Auteur : Vincent Sherry
la langue : en
Éditeur: Oxford University Press
Date de sortie : 2003-04-10
With the expressions "Lost Generation" and "The Men of 1914," the major authors of modernism designated the overwhelming effect the First World War exerted on their era. Literary critics have long employed the same phrases in an attempt to place a radically experimental, specifically modernist writing in its formative, historical setting. What real basis did that Great War provide for the verbal inventiveness of modernist poetry and fiction? Does the literature we bring under this heading respond directly to that provocation, and, if so, what historical memories or revelations can be heard to stir in these words? Vincent Sherry reopens these long unanswered questions by focusing attention on the public culture of the English war. He reads the discourses through which the Liberal party constructed its cause, its Great Campaign. A breakdown in the established language of liberal modernity--the idioms of public reason and civic rationality--marked the sizable crisis this event represents in the mainstream traditions of post-Reformation Europe. If modernist writing characteristically attempts to challenge the standard values of Enlightenment rationalism, this study recovers the historical cultural setting of its most substantial and daring opportunity. And this moment was the occasion for great artistic innovations in the work of Virginia Woolf, T.S. Eliot, and Ezra Pound. Combining the records of political journalism and popular intellectual culture with abundant visual illustration, Vincent Sherry provides the framework for new interpretations of the major texts of Woolf, Eliot, and Pound. With its relocation of the verbal imagination of modernism in the context of the English war, The Great War and the Language of Modernism restores the historical content and depth of this literature, revealing its most daunting import.
Auteur : Bradley Lightbody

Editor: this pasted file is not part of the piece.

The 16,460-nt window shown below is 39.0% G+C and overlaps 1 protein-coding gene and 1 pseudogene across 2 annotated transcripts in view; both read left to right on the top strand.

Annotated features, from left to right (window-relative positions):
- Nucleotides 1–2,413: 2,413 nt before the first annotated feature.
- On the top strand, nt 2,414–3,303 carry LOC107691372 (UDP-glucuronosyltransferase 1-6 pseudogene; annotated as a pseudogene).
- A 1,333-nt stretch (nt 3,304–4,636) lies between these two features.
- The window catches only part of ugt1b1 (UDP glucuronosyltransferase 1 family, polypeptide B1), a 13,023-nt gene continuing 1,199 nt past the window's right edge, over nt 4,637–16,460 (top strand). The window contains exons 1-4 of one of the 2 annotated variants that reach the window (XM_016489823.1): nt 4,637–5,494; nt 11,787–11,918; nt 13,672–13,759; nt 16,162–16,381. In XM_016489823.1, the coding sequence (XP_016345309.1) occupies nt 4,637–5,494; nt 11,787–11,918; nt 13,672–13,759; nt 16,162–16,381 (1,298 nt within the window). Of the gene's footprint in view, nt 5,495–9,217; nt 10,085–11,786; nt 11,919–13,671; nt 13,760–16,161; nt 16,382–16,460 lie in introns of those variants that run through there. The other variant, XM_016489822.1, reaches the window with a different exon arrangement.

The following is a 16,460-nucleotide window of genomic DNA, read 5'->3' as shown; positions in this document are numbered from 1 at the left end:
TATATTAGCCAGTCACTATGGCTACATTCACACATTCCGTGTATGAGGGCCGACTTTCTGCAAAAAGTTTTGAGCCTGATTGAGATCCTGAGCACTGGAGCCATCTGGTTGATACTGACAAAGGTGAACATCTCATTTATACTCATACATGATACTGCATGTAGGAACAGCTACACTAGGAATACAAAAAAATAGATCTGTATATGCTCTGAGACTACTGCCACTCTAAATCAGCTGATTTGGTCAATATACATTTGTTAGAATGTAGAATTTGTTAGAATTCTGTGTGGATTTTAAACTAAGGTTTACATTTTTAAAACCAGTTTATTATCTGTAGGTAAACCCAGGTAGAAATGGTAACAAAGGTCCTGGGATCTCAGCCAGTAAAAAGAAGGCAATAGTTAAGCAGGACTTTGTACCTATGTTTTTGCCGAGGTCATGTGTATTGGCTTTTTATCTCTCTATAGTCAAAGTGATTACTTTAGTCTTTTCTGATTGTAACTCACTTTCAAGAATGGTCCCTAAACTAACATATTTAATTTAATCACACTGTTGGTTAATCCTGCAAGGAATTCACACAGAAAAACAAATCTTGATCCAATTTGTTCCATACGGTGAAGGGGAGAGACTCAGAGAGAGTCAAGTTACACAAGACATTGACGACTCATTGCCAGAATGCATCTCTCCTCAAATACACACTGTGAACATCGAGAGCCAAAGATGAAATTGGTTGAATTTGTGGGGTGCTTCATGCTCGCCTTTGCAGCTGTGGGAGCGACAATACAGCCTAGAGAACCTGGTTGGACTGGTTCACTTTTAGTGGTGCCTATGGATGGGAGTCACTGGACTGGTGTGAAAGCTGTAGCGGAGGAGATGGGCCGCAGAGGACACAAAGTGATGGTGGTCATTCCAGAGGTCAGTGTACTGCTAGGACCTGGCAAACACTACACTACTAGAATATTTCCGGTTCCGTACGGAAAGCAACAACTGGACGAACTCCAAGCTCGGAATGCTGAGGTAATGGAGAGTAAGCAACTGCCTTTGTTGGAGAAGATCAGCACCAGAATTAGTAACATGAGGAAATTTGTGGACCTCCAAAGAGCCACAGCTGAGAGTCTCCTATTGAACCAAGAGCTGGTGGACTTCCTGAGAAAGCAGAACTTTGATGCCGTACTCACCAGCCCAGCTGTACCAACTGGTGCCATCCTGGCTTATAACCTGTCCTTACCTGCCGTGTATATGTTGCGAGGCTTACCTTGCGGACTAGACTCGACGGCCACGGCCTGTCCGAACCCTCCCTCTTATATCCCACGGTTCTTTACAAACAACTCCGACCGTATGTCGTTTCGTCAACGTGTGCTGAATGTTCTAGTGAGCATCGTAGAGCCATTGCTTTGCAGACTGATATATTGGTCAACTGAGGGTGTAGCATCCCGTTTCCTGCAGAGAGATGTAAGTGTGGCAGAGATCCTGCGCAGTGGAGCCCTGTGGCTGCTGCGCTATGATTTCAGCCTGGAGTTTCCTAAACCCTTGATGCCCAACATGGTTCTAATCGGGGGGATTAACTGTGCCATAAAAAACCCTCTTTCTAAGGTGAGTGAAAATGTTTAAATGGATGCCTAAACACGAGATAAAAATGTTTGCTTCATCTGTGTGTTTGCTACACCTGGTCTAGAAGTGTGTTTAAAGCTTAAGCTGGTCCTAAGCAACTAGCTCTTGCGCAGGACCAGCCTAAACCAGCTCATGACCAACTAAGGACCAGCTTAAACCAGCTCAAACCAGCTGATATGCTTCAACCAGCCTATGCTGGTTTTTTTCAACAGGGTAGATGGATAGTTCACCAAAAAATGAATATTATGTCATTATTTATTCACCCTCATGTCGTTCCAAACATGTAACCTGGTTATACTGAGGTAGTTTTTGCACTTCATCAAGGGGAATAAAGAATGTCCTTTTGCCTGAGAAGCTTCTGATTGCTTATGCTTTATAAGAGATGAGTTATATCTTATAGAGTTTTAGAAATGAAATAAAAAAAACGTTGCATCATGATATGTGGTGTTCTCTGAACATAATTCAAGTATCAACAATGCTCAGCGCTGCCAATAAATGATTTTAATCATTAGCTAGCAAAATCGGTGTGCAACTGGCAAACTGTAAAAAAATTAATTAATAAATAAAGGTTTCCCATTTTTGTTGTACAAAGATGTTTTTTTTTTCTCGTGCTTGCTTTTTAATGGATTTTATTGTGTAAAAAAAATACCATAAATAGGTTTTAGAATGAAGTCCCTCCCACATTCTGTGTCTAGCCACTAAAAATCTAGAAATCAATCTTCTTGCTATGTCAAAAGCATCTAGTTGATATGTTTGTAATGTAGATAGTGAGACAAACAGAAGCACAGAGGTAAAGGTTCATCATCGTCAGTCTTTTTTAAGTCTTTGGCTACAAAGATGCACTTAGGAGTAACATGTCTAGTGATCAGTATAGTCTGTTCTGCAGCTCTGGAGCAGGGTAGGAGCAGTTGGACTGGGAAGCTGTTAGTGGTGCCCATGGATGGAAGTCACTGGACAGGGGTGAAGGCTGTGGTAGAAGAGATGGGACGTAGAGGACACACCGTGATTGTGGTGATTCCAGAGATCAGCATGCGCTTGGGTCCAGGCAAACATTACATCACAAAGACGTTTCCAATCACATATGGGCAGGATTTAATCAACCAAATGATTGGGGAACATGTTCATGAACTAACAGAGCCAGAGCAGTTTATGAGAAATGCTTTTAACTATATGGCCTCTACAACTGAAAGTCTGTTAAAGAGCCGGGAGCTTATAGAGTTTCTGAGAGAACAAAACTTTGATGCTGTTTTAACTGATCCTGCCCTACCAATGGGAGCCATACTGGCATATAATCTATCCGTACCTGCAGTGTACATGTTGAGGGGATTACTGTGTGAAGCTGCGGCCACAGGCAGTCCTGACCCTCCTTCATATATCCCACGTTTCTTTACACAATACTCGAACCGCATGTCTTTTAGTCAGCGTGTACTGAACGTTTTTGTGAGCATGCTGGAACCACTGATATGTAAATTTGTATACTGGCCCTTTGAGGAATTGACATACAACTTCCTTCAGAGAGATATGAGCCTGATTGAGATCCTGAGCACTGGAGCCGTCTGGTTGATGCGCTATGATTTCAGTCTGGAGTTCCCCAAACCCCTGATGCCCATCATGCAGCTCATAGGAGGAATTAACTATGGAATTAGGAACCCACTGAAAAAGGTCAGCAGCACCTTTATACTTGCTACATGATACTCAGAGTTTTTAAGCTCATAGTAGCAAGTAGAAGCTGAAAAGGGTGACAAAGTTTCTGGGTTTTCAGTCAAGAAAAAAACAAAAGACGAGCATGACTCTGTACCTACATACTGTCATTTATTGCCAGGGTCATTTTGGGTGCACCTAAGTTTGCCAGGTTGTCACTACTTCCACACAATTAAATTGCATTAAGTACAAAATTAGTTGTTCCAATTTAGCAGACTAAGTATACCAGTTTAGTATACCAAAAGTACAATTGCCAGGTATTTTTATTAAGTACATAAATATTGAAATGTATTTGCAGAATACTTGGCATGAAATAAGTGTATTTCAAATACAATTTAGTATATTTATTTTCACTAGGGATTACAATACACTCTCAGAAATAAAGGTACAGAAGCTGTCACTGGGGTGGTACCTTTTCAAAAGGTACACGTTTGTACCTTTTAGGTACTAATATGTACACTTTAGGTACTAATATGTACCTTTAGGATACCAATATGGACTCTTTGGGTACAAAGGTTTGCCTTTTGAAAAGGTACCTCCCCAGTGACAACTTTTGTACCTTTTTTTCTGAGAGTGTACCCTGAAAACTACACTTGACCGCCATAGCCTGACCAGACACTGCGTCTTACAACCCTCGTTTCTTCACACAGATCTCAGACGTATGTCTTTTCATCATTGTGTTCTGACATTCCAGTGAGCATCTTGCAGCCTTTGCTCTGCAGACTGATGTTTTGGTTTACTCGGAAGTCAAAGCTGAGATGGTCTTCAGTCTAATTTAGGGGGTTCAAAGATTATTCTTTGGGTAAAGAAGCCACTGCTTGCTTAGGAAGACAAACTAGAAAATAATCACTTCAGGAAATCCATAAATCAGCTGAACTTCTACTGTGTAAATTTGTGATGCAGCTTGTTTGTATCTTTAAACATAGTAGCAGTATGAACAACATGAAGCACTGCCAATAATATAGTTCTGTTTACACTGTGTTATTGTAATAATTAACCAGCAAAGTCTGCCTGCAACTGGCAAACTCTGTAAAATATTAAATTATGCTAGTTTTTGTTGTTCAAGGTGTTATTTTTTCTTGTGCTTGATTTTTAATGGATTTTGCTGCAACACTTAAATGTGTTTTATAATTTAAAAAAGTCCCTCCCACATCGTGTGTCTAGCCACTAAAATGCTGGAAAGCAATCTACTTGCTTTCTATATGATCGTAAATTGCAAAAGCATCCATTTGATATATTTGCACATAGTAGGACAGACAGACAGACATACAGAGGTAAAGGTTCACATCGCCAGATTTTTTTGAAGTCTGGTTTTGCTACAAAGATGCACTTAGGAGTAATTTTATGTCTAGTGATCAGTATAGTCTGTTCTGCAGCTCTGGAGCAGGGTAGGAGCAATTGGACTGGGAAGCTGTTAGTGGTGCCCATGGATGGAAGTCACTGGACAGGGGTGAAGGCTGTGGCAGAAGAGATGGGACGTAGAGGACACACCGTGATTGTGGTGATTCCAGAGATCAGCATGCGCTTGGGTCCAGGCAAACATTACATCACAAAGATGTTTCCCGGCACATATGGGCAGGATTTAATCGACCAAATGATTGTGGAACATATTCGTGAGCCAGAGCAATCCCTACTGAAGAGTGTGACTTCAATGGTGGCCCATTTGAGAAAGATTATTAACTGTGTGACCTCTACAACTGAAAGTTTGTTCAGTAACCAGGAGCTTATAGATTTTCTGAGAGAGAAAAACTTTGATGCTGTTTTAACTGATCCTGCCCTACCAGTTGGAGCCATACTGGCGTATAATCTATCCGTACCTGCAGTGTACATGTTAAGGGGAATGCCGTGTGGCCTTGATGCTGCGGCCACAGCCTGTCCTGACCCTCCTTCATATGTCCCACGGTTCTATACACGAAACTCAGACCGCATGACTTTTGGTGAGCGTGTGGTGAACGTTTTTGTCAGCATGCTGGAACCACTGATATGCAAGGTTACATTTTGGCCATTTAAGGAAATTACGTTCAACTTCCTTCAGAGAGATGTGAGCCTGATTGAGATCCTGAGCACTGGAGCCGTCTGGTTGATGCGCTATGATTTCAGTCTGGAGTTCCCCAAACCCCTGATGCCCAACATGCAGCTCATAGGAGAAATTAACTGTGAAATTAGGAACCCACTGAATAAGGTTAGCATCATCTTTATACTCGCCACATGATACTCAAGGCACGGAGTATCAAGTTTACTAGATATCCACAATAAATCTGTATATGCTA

la langue : en
Date de sortie : 2004-07-31
Bradley Lightbody presents a fascinating and accessible history of the Second World War in its global context. Examining the war around general themes from ambition and advance, through expansion and containment, to rout and victory, The Second World War covers all the major theatres and events of the war. From the origins and background to the war to its aftermath and legacy, The Second World War covers: * the pre-war ambitions of Italy, Germany and Japan * the outbreak of the war in Poland * the 'Phoney War' * Blitzkrieg, the Fall of France and the Battle of Britain * Pearl Harbour * the war in North Africa and El Alamein * the final solution * D-Day, the liberation of Italy and deliverance from the concentration camps * the bombing of Hiroshima and Nagasaki. This book provides a comprehensive overview of the global ambitions and the global warfare that was the Second World War, making it essential reading for all students of twentieth century world history.
Auteur : David J. Bettez
la langue : en
Éditeur: University Press of Kentucky
Date de sortie : 2016-09-02
From five thousand children marching in a parade, singing, "Johnnie get your hoe.... Mary dig your row," to communities banding together to observe Meatless Tuesdays and Wheatless Wednesdays, Kentuckians were loyal supporters of their country during the First World War. Kentucky had one of the lowest rates of draft dodging in the nation, and the state increased its coal production by 50 percent during the war years. Overwhelmingly, the people of the Commonwealth set aside partisan interests and worked together to help the nation achieve victory in Europe. David J. Bettez provides the first comprehensive analysis of the impact of the Great War on Bluegrass society, politics, economy, and culture, contextualizing the state's involvement within the national experience. His exhaustively researched study examines the Kentucky Council of Defense -- which sponsored local war-effort activities -- military mobilization and preparation, opposition and dissent, and the role of religion and higher education in shaping the state's response to the war. It also describes the efforts of Kentuckians who served abroad in military and civilian capacities, and postwar memorialization of their contributions. Kentucky and the Great War explores the impact of the conflict on women's suffrage, child labor, and African American life. In particular, Bettez investigates how black citizens were urged to support a war to make the world "safe for democracy" even as their civil rights and freedoms were violated in the Jim Crow South. This engaging and timely social history offers new perspectives on an overlooked aspect of World War I.
Auteur : Margot Asquith
la langue : en
Éditeur: Oxford University Press, USA
Date de sortie : 2014
Diary of the wife of Herbert Henry Asquith, the Liberal Prime Minister who lead Great Britain during the first two years of World War I. Covers the early war years and Lloyd George's defeat of Asquith's government in December 1916.